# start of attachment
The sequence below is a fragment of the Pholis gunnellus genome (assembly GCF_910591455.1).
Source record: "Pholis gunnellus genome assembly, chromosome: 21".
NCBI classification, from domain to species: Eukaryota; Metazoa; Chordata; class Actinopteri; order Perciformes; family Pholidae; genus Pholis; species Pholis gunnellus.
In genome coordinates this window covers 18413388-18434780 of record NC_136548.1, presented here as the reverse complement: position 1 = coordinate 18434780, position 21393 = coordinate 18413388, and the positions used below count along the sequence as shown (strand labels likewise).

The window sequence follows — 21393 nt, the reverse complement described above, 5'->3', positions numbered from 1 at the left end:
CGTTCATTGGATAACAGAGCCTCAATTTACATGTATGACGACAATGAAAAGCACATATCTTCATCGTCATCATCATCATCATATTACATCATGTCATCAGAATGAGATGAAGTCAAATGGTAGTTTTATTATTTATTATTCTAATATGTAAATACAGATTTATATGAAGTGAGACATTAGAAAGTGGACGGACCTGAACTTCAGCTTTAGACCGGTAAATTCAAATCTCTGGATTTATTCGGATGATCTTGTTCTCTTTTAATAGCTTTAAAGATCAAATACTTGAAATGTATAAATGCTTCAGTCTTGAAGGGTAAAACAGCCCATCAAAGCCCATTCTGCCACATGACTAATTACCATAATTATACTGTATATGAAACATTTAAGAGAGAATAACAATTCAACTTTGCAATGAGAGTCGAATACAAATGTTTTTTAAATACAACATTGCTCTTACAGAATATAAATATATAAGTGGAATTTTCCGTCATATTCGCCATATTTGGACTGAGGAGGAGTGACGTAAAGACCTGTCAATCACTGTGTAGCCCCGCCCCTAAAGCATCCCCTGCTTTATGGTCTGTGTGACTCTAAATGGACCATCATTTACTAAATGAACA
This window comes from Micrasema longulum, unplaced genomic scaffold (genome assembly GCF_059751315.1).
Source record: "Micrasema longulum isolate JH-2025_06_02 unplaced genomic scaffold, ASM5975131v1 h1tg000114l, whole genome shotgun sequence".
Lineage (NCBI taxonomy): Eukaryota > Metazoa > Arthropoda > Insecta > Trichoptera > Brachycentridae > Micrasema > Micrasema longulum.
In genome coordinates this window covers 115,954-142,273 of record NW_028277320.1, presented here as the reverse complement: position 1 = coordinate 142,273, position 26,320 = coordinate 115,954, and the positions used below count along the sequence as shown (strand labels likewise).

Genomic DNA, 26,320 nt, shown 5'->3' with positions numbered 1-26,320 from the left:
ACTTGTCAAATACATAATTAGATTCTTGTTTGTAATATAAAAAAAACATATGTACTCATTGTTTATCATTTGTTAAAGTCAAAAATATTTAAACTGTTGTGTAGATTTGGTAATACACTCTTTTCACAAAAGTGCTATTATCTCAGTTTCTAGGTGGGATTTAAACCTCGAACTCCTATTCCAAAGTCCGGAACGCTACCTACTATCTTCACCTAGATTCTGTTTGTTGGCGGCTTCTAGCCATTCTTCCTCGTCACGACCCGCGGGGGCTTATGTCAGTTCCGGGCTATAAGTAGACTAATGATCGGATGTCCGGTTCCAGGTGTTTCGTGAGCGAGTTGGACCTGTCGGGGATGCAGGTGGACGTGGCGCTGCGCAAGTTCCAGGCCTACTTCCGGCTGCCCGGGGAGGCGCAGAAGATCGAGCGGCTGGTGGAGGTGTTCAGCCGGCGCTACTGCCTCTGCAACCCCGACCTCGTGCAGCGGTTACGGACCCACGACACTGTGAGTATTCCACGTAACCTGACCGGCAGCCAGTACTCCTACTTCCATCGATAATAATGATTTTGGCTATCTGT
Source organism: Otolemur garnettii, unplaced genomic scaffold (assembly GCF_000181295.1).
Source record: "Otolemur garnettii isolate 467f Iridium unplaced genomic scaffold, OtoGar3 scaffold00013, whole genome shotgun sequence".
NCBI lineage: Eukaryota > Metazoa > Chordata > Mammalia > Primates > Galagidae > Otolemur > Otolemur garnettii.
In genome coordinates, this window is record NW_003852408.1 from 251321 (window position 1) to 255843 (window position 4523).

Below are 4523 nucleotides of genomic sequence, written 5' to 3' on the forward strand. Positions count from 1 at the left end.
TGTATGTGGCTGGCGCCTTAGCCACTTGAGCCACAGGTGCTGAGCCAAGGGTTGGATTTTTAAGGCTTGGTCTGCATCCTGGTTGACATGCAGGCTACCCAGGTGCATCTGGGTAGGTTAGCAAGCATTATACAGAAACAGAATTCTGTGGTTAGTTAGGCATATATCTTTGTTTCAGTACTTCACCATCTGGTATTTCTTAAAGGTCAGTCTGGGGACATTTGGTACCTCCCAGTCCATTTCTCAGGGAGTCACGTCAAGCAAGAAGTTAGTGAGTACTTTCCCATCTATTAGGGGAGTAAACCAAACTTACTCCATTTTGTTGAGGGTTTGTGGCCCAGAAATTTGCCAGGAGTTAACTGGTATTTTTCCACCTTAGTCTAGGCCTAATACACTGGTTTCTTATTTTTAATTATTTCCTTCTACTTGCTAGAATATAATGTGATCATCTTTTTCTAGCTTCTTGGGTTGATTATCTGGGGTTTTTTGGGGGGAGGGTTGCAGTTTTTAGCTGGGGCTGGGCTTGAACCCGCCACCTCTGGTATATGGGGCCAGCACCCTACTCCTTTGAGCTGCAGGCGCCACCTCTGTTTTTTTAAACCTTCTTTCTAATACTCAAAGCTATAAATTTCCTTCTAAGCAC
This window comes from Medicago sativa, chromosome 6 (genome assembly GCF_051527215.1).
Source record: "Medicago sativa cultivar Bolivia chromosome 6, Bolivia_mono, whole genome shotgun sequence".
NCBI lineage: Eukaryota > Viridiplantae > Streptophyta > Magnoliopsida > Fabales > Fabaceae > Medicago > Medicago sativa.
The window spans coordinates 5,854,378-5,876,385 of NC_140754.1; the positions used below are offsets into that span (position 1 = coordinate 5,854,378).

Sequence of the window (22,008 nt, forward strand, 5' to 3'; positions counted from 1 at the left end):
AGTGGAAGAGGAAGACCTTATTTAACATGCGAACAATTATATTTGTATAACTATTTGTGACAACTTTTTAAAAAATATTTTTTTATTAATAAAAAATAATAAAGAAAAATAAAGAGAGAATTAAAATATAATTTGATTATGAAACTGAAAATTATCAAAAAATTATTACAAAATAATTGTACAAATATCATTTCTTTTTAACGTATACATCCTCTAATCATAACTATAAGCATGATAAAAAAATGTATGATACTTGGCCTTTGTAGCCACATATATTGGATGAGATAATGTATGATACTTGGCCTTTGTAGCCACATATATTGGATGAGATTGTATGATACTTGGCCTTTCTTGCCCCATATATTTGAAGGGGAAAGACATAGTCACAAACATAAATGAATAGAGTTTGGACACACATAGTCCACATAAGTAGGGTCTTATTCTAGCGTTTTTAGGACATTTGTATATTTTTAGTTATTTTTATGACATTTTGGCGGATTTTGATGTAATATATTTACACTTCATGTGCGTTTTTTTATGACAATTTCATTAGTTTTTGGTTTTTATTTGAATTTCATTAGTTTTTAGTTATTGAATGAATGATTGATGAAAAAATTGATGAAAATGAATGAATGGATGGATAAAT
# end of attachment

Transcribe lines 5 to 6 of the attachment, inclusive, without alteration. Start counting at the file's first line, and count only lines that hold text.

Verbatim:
The window sequence follows — 21393 nt, the reverse complement described above, 5'->3', positions numbered from 1 at the left end:
CGTTCATTGGATAACAGAGCCTCAATTTACATGTATGACGACAATGAAAAGCACATATCTTCATCGTCATCATCATCATCATATTACATCATGTCATCAGAATGAGATGAAGTCAAATGGTAGTTTTATTATTTATTATTCTAATATGTAAATACAGATTTATATGAAGTGAGACATTAGAAAGTGGACGGACCTGAACTTCAGCTTTAGACCGGTAAATTCAAATCTCTGGATTTATTCGGATGATCTTGTTCTCTTTTAATAGCTTTAAAGATCAAATACTTGAAATGTATAAATGCTTCAGTCTTGAAGGGTAAAACAGCCCATCAAAGCCCATTCTGCCACATGACTAATTACCATAATTATACTGTATATGAAACATTTAAGAGAGAATAACAATTCAACTTTGCAATGAGAGTCGAATACAAATGTTTTTTAAATACAACATTGCTCTTACAGAATATAAATATATAAGTGGAATTTTCCGTCATATTCGCCATATTTGGACTGAGGAGGAGTGACGTAAAGACCTGTCAATCACTGTGTAGCCCCGCCCCTAAAGCATCCCCTGCTTTATGGTCTGTGTGACTCTAAATGGACCATCATTTACTAAATGAACA